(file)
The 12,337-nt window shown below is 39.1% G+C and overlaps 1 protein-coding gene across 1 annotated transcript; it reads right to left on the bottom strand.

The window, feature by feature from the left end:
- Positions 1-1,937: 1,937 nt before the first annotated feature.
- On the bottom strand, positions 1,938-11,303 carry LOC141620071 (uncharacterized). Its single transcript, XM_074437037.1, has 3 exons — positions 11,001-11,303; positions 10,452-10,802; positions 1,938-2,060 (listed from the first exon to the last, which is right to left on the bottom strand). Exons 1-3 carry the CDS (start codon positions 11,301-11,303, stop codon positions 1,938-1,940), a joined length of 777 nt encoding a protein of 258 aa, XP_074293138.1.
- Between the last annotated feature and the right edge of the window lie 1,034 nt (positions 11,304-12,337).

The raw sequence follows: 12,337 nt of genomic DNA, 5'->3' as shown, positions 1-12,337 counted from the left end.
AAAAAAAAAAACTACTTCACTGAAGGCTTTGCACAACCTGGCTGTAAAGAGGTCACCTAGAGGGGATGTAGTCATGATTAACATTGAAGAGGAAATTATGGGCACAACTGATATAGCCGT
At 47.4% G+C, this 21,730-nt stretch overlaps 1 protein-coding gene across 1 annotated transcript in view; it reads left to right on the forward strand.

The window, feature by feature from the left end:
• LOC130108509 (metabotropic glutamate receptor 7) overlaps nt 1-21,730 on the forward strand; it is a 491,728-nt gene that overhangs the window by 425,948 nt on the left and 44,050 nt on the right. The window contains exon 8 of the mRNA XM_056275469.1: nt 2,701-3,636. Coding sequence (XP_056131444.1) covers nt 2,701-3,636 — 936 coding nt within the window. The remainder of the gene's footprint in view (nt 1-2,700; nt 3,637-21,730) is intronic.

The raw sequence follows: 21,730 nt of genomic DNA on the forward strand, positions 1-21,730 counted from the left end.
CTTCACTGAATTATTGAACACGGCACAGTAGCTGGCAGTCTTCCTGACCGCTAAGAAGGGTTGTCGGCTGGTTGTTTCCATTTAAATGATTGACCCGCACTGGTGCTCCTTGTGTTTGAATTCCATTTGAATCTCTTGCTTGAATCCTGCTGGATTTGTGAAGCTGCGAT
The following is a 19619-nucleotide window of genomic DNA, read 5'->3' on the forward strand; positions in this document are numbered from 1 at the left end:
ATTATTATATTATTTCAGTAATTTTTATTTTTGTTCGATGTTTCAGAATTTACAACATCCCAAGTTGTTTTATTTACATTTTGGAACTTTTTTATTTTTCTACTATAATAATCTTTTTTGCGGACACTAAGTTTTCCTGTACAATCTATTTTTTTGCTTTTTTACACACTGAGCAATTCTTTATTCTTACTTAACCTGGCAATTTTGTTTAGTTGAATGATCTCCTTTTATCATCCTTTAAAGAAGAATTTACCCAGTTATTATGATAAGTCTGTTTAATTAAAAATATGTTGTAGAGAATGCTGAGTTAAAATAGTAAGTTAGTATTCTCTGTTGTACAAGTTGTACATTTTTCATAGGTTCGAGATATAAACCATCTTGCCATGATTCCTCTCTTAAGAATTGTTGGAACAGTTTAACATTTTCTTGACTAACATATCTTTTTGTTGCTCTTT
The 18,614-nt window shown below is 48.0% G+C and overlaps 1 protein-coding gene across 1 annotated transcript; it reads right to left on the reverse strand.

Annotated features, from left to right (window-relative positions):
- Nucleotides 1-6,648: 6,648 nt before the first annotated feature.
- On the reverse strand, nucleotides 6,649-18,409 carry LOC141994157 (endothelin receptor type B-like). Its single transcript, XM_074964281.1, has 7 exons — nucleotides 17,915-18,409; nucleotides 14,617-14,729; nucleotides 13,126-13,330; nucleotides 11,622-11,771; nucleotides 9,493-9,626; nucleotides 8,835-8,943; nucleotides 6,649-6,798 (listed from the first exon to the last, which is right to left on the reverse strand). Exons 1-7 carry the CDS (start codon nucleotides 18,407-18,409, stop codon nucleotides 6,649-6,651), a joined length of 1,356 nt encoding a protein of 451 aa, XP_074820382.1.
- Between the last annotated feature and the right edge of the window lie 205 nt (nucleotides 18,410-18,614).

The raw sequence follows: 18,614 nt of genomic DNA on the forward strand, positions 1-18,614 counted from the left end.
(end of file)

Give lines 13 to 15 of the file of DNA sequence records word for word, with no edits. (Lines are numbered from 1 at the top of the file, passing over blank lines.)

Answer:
The following is a 19619-nucleotide window of genomic DNA, read 5'->3' on the forward strand; positions in this document are numbered from 1 at the left end:
ATTATTATATTATTTCAGTAATTTTTATTTTTGTTCGATGTTTCAGAATTTACAACATCCCAAGTTGTTTTATTTACATTTTGGAACTTTTTTATTTTTCTACTATAATAATCTTTTTTGCGGACACTAAGTTTTCCTGTACAATCTATTTTTTTGCTTTTTTACACACTGAGCAATTCTTTATTCTTACTTAACCTGGCAATTTTGTTTAGTTGAATGATCTCCTTTTATCATCCTTTAAAGAAGAATTTACCCAGTTATTATGATAAGTCTGTTTAATTAAAAATATGTTGTAGAGAATGCTGAGTTAAAATAGTAAGTTAGTATTCTCTGTTGTACAAGTTGTACATTTTTCATAGGTTCGAGATATAAACCATCTTGCCATGATTCCTCTCTTAAGAATTGTTGGAACAGTTTAACATTTTCTTGACTAACATATCTTTTTGTTGCTCTTT
The 18,614-nt window shown below is 48.0% G+C and overlaps 1 protein-coding gene across 1 annotated transcript; it reads right to left on the reverse strand.